Early detection has helped Japan achieve the third-lowest mortality rate for breast cancer among OECD countries. More broadly, the five-year survival rate for cancer in Japan is 66.4 per cent.
At the other end of the spectrum, the UK is among the top-ten OECD countries with the highest breast cancer mortality rates, and the UK’s five-year survival rate for cancer overall sits at just 50 per cent.
Japan’s approach to prevention and diagnosis means that cancer screening is an engrained part of society. By contrast, the UK’s system sees below-target levels of screening uptake, including in breast, cervical and bowel cancer.
As Sir Mike Richards highlighted in his recent review into adult cancer screening in England, a central reason for low uptake of screening is the accessibility and ease of screening appointments.
There is clearly an opportunity for the NHS to learn from the Japanese system and challenge the status quo of hospital-centric services.
Opening the door to mobile screening technologies
At Fujifilm, we know that a successful community-based prevention model must be supported by the right technology. We will never stop developing innovations to help health services diagnose disease earlier, applying our heritage and expertise from the world of photography to create new diagnostic technologies for cancer screening to blood chemistry analysers that are more targeted at screening services which can be taken closer to the community.
Point-of-care technology has become an essential tool in Japan’s community screening model and has the potential to transform the ability of local healthcare services in the UK to ease capacity for secondary providers and deliver greater preventative care.
Our mobile x-ray technology, such as the FDR nano with integrated artificial intelligence (AI), can also support the NHS to deliver faster, more efficient cancer screening in local communities or hard-to-reach areas. Weighing only 90kg, the FDR nano is an exciting example of a highly mobile lung cancer screening system that combines high-image quality, low-dose x-ray, and real-life triage and high levels of diagnostic accuracy through integration with AI technology.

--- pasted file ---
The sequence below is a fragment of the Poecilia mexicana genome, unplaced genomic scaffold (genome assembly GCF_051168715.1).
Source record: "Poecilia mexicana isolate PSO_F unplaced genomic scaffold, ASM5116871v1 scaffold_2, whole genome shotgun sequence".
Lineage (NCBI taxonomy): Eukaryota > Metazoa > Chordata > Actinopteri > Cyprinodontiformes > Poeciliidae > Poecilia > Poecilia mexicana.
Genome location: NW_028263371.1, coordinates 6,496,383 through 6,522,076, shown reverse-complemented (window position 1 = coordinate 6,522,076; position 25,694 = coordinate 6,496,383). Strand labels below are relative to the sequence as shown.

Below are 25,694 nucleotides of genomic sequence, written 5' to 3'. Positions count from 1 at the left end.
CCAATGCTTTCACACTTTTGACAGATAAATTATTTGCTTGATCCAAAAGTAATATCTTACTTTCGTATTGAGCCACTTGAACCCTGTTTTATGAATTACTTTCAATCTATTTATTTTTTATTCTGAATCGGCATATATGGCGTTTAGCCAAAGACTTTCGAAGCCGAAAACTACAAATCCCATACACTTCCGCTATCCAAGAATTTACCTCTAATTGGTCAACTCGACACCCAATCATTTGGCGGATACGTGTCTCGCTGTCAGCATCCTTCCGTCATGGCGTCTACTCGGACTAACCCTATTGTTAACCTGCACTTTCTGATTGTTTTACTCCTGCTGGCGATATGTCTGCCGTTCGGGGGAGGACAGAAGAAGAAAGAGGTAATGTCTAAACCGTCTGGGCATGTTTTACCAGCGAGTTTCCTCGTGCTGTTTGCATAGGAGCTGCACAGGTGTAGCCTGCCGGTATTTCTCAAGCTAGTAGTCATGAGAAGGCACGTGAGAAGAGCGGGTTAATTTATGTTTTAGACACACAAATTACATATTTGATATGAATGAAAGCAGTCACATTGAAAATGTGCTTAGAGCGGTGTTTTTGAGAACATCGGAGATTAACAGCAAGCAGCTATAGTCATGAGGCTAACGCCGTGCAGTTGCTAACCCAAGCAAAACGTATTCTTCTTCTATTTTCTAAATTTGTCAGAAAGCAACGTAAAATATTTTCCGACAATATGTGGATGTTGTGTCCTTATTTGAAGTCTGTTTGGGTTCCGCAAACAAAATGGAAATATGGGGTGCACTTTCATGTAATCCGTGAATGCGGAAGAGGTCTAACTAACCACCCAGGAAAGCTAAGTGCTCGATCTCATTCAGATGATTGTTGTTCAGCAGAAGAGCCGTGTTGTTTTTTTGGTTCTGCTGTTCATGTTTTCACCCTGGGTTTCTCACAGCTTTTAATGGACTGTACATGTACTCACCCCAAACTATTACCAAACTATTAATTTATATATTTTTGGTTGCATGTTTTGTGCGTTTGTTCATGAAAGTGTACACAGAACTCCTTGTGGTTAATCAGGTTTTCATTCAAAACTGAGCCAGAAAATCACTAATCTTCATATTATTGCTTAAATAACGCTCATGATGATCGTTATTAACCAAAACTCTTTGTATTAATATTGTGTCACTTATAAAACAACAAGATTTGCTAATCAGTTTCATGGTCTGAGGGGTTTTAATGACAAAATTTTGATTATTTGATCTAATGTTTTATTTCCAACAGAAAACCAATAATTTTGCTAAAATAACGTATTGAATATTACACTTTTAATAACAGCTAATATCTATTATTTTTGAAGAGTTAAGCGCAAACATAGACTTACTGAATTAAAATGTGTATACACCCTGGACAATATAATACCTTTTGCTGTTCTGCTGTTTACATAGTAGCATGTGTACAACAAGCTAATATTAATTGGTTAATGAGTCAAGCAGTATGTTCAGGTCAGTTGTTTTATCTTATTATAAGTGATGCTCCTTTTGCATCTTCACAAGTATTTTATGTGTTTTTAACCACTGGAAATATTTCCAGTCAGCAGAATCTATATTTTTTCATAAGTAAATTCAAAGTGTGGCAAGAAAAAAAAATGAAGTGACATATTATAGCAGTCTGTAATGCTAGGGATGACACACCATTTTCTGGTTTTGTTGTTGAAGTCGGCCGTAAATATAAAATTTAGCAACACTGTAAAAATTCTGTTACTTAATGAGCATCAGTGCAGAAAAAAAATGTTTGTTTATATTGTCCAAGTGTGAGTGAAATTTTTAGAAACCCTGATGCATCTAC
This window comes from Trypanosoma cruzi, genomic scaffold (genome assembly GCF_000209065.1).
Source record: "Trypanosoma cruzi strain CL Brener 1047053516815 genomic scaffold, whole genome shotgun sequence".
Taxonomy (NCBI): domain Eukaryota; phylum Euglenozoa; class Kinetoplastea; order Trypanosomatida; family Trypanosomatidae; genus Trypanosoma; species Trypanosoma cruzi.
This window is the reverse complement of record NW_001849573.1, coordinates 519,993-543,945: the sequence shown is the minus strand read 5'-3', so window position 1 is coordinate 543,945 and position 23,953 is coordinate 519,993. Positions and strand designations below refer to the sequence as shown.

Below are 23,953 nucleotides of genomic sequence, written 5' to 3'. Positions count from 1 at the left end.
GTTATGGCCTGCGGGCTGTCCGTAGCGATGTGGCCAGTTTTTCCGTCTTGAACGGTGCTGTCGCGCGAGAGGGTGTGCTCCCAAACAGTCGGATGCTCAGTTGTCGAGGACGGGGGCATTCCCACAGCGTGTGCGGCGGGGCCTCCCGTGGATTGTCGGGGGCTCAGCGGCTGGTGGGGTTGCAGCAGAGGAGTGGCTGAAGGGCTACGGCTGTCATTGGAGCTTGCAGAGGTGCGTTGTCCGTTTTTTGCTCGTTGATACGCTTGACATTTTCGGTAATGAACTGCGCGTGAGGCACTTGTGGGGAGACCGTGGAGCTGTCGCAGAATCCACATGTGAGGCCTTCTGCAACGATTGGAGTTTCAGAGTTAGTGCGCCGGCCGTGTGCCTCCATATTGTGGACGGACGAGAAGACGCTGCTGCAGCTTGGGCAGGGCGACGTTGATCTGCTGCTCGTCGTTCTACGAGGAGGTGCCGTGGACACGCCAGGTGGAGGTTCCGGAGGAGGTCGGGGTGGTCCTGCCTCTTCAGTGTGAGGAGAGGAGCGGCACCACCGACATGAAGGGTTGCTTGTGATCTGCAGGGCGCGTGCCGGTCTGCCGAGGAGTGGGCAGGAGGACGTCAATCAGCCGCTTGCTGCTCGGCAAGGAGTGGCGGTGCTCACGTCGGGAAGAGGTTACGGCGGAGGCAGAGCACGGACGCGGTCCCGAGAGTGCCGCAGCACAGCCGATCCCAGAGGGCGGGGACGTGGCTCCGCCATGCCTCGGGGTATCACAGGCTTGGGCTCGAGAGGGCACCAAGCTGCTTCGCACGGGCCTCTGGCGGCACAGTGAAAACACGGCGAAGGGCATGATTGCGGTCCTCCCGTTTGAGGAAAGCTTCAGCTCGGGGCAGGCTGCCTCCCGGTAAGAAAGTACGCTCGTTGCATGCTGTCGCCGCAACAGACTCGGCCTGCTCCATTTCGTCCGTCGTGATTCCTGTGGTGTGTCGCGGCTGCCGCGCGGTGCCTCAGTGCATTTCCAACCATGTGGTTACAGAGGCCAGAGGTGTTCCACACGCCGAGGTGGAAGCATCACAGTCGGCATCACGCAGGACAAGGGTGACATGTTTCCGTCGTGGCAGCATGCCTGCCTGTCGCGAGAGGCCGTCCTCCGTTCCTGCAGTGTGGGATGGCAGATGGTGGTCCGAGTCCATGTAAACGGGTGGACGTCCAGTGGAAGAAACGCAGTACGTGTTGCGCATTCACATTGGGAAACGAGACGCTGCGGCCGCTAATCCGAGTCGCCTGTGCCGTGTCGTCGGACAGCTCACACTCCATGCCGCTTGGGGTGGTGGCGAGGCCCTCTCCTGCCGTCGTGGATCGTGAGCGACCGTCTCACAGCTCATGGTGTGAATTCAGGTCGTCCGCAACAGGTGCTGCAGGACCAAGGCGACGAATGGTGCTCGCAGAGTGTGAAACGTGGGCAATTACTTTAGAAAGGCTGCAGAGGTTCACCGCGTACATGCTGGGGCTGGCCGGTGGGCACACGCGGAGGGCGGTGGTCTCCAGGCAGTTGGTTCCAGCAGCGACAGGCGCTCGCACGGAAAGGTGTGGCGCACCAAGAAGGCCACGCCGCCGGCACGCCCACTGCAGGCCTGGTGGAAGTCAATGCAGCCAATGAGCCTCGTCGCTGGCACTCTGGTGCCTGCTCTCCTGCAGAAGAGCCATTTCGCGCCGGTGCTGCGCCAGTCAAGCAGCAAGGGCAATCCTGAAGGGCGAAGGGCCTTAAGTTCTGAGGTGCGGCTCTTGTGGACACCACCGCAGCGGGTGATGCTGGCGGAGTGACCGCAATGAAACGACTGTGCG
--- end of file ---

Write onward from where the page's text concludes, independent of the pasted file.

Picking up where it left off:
Utilising these types of existing technologies in a community setting has the potential for the NHS to ease pressures on its workforce and save money, without sacrificing diagnostic accuracy.
The Japanese system has embraced innovative mobile and point-of-care technology to deliver a unique level of local preventative care. To challenge our hospital-centric status quo, the NHS should learn from this approach and empower local providers to deliver rapid diagnosis and support prevention.
Future of early detection
Adopting features of the Japanese model of community health could greatly improve early diagnosis and outcomes for patients in the UK. Moving towards a system which places greater emphasis on prevention, utilises point-of-care technologies and mobile screening services, and delivers truly local services, can all contribute to speeding up detection of disease and save NHS resources.
As the NHS looks for ways to boost the prevention agenda and deliver earlier diagnosis, it would do well to consider the Japanese way of working, for the benefit of all patients.